Development and Abortion of Flowers in Capsicum annuum Exposed to High Temperatures

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  • 1 Dept. of Horticulture Sciences, Univ. of Minnesota, St. Paul, MN 55108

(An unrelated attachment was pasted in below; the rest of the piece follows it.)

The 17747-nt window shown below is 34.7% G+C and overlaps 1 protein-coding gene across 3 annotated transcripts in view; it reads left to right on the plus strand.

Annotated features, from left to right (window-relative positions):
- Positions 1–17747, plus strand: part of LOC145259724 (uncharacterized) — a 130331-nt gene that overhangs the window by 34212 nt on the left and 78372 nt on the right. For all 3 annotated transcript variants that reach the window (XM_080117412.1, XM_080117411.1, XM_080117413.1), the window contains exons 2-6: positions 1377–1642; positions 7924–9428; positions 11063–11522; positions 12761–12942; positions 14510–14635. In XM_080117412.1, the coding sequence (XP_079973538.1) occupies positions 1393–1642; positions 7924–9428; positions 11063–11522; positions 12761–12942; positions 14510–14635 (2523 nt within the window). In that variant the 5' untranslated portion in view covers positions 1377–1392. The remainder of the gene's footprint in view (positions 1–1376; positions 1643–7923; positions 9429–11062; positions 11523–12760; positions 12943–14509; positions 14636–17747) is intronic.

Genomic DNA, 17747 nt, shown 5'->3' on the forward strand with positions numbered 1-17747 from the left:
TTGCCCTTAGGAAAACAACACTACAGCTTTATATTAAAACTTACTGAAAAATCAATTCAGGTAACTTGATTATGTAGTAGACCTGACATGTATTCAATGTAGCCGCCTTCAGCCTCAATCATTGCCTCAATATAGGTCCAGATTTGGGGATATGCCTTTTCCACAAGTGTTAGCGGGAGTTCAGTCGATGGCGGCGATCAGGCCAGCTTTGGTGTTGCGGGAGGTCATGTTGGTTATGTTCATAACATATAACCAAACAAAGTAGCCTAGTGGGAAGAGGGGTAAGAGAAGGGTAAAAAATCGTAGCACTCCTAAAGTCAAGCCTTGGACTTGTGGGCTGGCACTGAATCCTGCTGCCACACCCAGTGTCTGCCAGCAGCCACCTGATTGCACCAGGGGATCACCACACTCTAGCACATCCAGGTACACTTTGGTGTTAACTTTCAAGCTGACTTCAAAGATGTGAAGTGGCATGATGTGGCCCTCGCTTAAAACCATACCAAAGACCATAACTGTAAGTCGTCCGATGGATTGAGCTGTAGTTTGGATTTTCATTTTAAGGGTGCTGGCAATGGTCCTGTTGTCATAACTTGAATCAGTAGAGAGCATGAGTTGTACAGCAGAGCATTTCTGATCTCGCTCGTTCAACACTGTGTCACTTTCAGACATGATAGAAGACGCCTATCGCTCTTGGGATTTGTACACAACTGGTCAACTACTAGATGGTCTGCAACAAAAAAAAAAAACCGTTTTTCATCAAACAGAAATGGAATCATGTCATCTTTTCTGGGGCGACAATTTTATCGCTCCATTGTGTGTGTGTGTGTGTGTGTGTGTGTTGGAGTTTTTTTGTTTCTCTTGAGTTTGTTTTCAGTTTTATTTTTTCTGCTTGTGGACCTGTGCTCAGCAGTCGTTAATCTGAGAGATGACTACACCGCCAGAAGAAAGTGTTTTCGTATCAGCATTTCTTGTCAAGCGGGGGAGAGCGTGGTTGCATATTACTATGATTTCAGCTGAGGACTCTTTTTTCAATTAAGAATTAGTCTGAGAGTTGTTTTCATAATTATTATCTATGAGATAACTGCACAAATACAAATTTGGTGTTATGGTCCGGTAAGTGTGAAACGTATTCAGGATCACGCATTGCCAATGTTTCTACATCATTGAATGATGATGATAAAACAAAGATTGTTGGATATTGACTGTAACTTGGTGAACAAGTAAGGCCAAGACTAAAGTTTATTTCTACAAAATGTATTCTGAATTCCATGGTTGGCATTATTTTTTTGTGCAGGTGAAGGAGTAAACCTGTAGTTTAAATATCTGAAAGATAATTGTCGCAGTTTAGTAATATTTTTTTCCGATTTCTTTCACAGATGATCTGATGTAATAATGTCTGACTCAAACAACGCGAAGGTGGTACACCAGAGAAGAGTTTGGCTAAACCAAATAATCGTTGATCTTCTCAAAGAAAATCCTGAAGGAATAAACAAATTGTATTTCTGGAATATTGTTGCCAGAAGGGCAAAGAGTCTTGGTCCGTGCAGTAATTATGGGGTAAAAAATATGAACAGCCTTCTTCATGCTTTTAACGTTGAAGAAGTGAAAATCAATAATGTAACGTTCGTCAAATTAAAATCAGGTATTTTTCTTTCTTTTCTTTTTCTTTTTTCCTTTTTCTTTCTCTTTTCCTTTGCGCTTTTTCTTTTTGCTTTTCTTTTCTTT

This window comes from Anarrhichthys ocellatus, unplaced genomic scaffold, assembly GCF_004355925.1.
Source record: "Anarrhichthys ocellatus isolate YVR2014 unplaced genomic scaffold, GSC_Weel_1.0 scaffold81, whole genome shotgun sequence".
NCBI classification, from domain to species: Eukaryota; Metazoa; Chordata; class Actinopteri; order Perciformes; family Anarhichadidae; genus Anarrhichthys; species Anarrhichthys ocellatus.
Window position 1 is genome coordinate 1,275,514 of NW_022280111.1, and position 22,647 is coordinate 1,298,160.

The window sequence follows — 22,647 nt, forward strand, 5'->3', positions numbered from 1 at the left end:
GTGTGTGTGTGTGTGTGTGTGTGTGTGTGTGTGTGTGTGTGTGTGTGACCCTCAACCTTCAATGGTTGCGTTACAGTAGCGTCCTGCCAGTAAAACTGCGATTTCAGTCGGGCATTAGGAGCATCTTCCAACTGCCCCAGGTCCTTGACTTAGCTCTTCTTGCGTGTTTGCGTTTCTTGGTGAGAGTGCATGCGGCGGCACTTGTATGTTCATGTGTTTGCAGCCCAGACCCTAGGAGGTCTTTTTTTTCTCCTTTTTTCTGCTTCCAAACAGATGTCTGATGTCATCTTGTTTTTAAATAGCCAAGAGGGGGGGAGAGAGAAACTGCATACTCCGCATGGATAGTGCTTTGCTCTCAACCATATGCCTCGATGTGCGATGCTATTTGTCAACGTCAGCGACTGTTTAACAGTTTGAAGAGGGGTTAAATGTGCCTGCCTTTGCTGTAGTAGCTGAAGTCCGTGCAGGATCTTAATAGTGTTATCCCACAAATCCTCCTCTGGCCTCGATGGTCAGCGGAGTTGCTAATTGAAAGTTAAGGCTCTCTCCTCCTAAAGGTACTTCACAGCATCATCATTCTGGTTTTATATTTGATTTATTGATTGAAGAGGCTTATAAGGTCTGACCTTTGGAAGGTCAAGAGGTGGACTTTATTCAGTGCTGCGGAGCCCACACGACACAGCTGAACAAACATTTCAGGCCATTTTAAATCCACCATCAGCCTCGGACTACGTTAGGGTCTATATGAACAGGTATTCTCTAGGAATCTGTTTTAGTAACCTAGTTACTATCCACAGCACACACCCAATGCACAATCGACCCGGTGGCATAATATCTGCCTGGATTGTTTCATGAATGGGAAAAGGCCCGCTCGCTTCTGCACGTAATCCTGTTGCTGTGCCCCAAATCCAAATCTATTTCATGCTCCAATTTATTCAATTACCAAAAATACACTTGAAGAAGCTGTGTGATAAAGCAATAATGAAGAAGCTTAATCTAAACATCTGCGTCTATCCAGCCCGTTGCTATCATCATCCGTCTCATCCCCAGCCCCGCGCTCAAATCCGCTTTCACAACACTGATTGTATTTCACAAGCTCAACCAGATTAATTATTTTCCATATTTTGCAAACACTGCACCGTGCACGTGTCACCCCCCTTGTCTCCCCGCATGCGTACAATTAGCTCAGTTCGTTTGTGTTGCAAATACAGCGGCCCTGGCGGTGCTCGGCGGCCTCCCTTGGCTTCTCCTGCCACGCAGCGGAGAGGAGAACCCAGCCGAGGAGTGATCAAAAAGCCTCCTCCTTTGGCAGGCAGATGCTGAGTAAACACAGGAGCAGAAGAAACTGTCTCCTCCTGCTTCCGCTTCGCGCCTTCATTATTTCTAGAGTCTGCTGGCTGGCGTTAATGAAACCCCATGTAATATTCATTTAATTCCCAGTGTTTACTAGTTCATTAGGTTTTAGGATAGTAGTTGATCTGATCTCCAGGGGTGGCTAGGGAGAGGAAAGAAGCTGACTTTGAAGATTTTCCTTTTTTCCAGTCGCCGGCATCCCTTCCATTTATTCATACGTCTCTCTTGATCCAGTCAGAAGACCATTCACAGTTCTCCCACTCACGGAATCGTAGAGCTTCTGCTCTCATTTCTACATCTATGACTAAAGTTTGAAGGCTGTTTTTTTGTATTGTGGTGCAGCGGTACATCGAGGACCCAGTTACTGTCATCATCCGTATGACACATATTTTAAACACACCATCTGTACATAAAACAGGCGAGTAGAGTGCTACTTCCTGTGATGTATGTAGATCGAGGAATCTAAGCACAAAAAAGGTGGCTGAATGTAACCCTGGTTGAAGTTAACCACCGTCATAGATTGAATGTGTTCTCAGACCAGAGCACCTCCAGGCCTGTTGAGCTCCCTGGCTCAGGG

Reduction of floral number in Capsicum annuum has been observed during growth at high temperature. To determine whether decreased flower production or increased flower abscission is a direct response to high temperatures or a response to water stress induced by high temperatures, we compared flowers and fruit produced and flowers aborted to leaf growth rate, osmotic potential, stomatal conductance, and chlorophyll fluorescence of two cultivars. To determine the stage(s) of floral development that are most sensitive to high temperatures, flower buds were wax-embedded and examined at each stage of development during heat treatment. Rate of floral development also was examined. At first visible floral bud initiation, plants were transferred to each of three controlled environment growth chambers with set temperatures and vapor pressure deficits (VPD) of 25°C, 1.1 kPa; 33°C, 1.1 kPa; and 33°C, 2.1 kPa. Flower bud production and leaf growth rate were not significantly affected by high temperatures. Pepper fruit set, however, was inhibited at 33°C at either VPD. Preliminary water relations data suggested that water potentials were more negative under high temperature conditions. Differences in leaf fluorescence were statistically significant for temperature treatments, but not for VPD. Temperature is the primary factor in the decrease of fruit production in pepper. Decreased production is due to flower abortion and not to decreased flower initiation or plant growth.

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